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United States Department of Agriculture

Agricultural Research Service

Research Project: CHARACTERIZATION AND ENHANCEMENT OF PLANT RESISTANCE TO WATER-DEFICIT AND THERMAL STRESSES

Location: Plant Stress and Germplasm Development Research

Title: The Growth and Development of Cotton under Sub-Surface Drip Irrigation

Authors
item McMichael, Bobbie
item Gitz, Dennis
item Lascano, Robert - TAES
item Mahan, James
item Mahan, James
item Wanjura, Donald

Submitted to: ASA-CSSA-SSSA Annual Meeting Abstracts
Publication Type: Abstract Only
Publication Acceptance Date: November 12, 2006
Publication Date: November 16, 2006
Citation: McMichael, B.L., Gitz, D.C., Lascano, R., Mahan, J.R., Wanjura, D.F. 2006. The Growth and Development of Cotton under Sub-Surface Drip Irrigation [abstract]. ASA-CSSA-SSSA, November 12-16, 2006, Indianapolis, Indiana. 2006 CD-ROM

Technical Abstract: The most significant limiting factor for sustained or improved production of cotton particularly in the Texas High Plains is the timely availability of water. One method for water application for cotton production that has increased in recent years is sub-surface drip irrigation (SDI). It has been estimated that approximately 250,000 acres of cotton is currently irrigated by SDI on the Texas High Plains. Since the interaction between the rate of crop development and water application by SDI in terms of maximizing productivity is unclear, a series of field studies were conducted using different water applications based on a range of irrigation well capacities to determine seasonal water use, root system distribution and crop yields. The results indicated significant differences in crop yields that were directly related to the amount of water applied. However, the yield increase was not linear particularly at the higher water application levels. There was increased root development at the lower soil depths (80-100 cm) as the season progressed as was the increase in root concentration in proximity to the buried drip lines.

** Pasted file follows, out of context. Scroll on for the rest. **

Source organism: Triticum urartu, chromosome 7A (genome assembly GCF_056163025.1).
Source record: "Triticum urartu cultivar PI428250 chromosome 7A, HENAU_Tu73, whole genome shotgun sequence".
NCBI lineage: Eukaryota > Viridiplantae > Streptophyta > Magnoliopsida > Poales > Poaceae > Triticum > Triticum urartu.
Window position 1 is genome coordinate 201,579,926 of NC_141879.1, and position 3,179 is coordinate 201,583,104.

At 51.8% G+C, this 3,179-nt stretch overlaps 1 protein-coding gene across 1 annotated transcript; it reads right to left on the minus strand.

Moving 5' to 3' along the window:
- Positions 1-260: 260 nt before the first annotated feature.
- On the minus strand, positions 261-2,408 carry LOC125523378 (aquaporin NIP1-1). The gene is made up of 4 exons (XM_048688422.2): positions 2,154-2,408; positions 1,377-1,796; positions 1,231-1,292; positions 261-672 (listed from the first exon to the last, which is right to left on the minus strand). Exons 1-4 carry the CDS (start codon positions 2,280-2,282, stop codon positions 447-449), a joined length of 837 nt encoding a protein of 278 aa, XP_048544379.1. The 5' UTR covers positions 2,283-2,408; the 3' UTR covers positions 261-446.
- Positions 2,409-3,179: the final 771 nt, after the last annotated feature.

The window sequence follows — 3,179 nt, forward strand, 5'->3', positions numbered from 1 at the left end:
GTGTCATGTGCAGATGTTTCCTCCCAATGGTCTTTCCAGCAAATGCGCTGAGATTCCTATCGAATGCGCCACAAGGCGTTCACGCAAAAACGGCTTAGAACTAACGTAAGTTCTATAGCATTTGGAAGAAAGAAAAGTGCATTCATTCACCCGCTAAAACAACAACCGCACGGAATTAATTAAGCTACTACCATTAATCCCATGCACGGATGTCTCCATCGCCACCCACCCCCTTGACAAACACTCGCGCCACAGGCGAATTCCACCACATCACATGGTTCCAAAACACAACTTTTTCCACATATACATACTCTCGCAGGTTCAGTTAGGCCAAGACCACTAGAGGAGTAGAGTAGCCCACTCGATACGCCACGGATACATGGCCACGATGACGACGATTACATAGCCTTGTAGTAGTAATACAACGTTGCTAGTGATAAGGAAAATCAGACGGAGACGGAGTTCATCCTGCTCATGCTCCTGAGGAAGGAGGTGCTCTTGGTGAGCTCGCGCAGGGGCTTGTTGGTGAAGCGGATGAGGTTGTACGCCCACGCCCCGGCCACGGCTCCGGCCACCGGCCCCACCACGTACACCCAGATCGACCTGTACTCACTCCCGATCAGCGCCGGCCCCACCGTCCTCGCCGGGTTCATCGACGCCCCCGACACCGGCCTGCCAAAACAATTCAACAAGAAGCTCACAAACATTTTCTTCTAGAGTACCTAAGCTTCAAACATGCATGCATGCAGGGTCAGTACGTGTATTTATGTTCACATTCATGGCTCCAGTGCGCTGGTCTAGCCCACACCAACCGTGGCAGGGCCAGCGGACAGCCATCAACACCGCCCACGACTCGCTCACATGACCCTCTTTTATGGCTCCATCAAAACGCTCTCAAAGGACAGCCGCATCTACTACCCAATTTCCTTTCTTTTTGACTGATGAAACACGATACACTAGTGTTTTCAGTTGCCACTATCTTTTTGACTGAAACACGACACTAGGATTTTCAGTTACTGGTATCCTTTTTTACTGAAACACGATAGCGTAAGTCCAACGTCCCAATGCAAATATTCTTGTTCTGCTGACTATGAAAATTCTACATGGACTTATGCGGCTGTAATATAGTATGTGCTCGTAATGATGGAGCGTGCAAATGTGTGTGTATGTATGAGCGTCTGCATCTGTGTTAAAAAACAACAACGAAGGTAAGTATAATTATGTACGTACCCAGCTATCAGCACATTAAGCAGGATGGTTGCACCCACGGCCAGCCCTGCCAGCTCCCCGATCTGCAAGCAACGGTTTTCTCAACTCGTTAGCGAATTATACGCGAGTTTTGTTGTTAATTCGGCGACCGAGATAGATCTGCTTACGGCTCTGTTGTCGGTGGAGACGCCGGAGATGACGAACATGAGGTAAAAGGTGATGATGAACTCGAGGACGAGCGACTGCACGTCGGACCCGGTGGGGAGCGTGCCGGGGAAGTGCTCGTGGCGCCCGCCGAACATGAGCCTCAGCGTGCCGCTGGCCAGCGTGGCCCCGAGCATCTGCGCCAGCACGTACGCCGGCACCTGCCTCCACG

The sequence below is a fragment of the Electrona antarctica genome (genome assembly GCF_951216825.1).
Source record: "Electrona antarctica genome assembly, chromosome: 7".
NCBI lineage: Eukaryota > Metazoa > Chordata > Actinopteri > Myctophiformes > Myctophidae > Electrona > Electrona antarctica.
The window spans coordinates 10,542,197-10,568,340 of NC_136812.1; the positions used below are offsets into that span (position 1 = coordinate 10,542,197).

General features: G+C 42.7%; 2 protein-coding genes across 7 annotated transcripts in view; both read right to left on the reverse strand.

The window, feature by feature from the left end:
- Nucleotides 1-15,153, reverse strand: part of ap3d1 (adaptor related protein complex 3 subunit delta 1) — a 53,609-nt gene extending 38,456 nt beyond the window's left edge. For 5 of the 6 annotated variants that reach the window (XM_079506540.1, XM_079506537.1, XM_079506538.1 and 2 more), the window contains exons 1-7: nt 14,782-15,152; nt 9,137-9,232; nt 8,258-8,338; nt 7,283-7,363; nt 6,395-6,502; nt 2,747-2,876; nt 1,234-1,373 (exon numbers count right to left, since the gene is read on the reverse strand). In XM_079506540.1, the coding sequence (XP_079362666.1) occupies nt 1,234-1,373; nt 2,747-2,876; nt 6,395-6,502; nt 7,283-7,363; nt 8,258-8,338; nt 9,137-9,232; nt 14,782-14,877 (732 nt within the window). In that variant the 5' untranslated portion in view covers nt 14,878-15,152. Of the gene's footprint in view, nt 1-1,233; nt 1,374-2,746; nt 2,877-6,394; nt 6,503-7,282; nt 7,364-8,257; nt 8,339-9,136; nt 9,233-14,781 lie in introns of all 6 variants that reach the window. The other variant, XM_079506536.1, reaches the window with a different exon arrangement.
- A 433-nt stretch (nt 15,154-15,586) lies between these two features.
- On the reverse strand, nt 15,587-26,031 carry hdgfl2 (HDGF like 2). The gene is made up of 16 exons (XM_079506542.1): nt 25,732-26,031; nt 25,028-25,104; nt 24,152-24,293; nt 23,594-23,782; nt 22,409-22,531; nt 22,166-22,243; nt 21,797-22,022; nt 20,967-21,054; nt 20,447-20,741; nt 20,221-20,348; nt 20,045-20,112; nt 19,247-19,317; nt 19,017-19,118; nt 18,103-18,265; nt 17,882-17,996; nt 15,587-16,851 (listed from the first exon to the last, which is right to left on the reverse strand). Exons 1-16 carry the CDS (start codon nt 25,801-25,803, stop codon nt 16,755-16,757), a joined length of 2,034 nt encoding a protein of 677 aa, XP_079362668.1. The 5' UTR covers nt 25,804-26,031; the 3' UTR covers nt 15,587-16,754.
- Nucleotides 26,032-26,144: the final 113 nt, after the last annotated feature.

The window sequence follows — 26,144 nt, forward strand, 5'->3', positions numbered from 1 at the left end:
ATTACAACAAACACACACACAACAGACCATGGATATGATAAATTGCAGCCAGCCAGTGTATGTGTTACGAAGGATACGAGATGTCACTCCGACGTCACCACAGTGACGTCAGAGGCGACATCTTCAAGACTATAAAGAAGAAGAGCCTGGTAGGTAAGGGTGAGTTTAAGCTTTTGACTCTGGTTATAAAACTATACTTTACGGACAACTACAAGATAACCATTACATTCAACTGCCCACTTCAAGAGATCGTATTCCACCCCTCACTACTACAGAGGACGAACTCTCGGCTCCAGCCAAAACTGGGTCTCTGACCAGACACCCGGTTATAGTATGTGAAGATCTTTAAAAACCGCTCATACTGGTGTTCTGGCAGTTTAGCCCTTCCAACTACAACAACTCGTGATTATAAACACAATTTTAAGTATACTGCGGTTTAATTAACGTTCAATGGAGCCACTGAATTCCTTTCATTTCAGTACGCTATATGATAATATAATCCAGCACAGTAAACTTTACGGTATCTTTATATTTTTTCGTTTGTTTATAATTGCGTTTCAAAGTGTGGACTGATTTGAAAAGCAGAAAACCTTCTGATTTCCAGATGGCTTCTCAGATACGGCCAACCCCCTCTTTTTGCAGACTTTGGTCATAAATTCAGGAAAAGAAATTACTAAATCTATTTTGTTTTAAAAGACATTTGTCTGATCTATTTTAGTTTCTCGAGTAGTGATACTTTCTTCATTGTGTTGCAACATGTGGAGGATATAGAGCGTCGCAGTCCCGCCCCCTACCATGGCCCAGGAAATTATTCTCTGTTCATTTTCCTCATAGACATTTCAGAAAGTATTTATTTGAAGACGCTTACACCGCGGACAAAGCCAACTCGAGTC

Last Modified: 7/28/2014
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